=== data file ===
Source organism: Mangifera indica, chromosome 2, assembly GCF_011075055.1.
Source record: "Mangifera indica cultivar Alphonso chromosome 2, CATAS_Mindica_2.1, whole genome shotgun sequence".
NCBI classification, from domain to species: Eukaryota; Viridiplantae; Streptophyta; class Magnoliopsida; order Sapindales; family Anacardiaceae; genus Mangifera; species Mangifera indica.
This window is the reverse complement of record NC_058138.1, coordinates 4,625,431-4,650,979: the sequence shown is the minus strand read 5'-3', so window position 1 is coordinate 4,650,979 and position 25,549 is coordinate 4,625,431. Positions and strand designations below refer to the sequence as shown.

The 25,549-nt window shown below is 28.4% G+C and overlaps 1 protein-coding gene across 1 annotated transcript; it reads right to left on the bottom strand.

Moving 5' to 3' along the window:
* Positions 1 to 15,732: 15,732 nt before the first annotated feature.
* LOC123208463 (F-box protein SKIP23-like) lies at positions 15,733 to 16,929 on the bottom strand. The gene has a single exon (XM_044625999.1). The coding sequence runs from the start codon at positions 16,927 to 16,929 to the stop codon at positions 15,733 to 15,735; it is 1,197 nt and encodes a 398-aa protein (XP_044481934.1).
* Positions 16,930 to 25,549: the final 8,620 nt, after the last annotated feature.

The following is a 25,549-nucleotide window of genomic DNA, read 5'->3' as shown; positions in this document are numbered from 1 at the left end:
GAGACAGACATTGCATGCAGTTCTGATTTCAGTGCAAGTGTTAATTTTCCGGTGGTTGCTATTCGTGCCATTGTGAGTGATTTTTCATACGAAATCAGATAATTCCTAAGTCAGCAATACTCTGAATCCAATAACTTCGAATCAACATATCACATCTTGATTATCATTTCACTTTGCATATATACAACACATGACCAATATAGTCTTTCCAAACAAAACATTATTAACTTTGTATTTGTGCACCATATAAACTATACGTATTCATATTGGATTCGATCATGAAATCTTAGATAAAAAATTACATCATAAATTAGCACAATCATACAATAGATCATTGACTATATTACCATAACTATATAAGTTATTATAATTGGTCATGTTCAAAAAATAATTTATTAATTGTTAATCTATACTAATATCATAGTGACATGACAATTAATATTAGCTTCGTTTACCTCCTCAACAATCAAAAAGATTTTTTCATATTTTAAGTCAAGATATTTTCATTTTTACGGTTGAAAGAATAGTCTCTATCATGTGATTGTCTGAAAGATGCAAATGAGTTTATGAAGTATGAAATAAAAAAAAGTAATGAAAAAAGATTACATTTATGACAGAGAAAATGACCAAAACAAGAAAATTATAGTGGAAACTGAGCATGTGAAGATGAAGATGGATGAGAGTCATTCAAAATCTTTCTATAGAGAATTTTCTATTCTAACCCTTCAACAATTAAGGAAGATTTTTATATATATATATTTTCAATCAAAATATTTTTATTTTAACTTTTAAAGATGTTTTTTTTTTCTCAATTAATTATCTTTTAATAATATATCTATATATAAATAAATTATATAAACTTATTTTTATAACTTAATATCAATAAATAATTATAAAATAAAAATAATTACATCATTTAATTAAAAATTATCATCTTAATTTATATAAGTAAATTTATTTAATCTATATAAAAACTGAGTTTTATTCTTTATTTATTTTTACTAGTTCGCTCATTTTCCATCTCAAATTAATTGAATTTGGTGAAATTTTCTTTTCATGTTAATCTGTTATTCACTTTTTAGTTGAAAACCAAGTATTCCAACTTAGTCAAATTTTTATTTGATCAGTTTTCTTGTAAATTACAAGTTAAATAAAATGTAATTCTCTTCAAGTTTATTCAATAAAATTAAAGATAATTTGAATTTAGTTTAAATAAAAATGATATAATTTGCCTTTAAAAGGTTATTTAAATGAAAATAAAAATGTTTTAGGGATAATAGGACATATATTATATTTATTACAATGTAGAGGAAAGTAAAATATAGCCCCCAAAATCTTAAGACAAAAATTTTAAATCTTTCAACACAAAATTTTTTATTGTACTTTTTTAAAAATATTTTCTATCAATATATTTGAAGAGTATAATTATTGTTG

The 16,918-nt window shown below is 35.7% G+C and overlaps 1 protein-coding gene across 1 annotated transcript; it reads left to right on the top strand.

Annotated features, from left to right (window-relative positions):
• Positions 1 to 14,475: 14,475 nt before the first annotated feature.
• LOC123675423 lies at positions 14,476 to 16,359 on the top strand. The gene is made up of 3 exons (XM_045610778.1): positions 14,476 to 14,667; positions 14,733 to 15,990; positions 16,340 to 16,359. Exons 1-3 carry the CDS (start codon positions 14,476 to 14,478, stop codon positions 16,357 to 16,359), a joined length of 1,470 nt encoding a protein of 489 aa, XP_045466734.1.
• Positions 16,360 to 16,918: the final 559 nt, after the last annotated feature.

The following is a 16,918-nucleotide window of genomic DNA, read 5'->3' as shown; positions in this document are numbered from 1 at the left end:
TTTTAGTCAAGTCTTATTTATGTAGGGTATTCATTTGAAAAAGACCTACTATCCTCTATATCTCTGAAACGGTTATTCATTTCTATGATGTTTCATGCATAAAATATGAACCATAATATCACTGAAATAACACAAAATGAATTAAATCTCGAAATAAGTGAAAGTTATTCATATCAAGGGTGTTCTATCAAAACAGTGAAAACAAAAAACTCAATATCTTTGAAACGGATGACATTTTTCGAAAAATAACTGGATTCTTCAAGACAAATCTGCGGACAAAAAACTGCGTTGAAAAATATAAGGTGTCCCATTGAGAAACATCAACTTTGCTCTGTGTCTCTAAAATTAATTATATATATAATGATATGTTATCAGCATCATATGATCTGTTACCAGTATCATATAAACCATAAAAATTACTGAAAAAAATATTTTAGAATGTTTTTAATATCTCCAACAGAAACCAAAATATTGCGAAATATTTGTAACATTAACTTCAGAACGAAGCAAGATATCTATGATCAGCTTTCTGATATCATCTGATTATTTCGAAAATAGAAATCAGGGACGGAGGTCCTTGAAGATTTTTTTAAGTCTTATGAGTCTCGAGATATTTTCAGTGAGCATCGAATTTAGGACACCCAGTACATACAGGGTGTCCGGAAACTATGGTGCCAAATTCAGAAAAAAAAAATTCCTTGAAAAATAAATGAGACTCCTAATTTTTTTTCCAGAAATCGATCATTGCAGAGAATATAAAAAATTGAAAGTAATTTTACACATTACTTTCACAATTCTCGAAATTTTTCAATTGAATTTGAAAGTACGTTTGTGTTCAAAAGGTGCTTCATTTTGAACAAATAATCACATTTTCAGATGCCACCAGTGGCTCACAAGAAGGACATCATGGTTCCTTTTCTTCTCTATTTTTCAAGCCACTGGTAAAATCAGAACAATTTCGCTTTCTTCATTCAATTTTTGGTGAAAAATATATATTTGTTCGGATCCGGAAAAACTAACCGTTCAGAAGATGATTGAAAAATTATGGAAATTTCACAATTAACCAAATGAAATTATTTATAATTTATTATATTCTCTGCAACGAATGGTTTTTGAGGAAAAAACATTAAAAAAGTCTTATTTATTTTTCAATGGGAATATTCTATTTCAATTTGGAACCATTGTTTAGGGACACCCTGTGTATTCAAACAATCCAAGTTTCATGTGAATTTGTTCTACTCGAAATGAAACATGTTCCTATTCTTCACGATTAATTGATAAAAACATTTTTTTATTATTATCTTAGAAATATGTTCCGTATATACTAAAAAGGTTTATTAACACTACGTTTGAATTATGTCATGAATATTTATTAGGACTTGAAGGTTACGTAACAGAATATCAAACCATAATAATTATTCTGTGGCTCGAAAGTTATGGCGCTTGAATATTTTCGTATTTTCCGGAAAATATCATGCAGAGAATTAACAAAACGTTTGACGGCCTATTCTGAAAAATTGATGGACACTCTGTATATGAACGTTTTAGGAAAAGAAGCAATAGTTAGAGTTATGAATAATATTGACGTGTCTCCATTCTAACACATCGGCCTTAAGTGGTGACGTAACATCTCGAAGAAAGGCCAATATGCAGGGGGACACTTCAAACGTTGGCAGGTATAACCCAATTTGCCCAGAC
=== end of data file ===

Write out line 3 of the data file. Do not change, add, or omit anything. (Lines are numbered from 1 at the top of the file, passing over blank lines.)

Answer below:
NCBI classification, from domain to species: Eukaryota; Viridiplantae; Streptophyta; class Magnoliopsida; order Sapindales; family Anacardiaceae; genus Mangifera; species Mangifera indica.